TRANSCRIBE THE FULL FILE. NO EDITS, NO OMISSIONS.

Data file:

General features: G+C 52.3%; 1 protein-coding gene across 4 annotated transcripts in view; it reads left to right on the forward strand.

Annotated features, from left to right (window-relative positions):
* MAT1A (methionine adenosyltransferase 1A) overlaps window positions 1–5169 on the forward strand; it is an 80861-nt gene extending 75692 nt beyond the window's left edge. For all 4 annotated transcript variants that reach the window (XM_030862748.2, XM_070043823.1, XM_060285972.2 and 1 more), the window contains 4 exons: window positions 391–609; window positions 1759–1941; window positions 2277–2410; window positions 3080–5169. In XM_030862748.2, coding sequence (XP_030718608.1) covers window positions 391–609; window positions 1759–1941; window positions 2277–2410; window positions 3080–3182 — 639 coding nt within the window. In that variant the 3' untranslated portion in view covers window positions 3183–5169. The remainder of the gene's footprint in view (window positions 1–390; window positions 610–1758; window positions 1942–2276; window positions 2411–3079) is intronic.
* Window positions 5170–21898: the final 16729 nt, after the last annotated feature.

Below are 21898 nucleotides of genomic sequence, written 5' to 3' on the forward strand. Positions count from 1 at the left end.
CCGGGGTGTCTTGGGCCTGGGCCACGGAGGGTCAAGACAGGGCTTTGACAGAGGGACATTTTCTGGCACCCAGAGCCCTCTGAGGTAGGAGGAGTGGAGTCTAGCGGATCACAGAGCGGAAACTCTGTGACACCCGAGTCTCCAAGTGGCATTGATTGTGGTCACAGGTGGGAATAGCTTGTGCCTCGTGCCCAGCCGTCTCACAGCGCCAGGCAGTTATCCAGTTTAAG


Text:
General features: G+C 52.3%; 1 protein-coding gene across 4 annotated transcripts in view; it reads left to right on the forward strand.

Annotated features, from left to right (window-relative positions):
* MAT1A (methionine adenosyltransferase 1A) overlaps window positions 1–5169 on the forward strand; it is an 80861-nt gene extending 75692 nt beyond the window's left edge. For all 4 annotated transcript variants that reach the window (XM_030862748.2, XM_070043823.1, XM_060285972.2 and 1 more), the window contains 4 exons: window positions 391–609; window positions 1759–1941; window positions 2277–2410; window positions 3080–5169. In XM_030862748.2, coding sequence (XP_030718608.1) covers window positions 391–609; window positions 1759–1941; window positions 2277–2410; window positions 3080–3182 — 639 coding nt within the window. In that variant the 3' untranslated portion in view covers window positions 3183–5169. The remainder of the gene's footprint in view (window positions 1–390; window positions 610–1758; window positions 1942–2276; window positions 2411–3079) is intronic.
* Window positions 5170–21898: the final 16729 nt, after the last annotated feature.

Below are 21898 nucleotides of genomic sequence, written 5' to 3' on the forward strand. Positions count from 1 at the left end.
CCGGGGTGTCTTGGGCCTGGGCCACGGAGGGTCAAGACAGGGCTTTGACAGAGGGACATTTTCTGGCACCCAGAGCCCTCTGAGGTAGGAGGAGTGGAGTCTAGCGGATCACAGAGCGGAAACTCTGTGACACCCGAGTCTCCAAGTGGCATTGATTGTGGTCACAGGTGGGAATAGCTTGTGCCTCGTGCCCAGCCGTCTCACAGCGCCAGGCAGTTATCCAGTTTAAG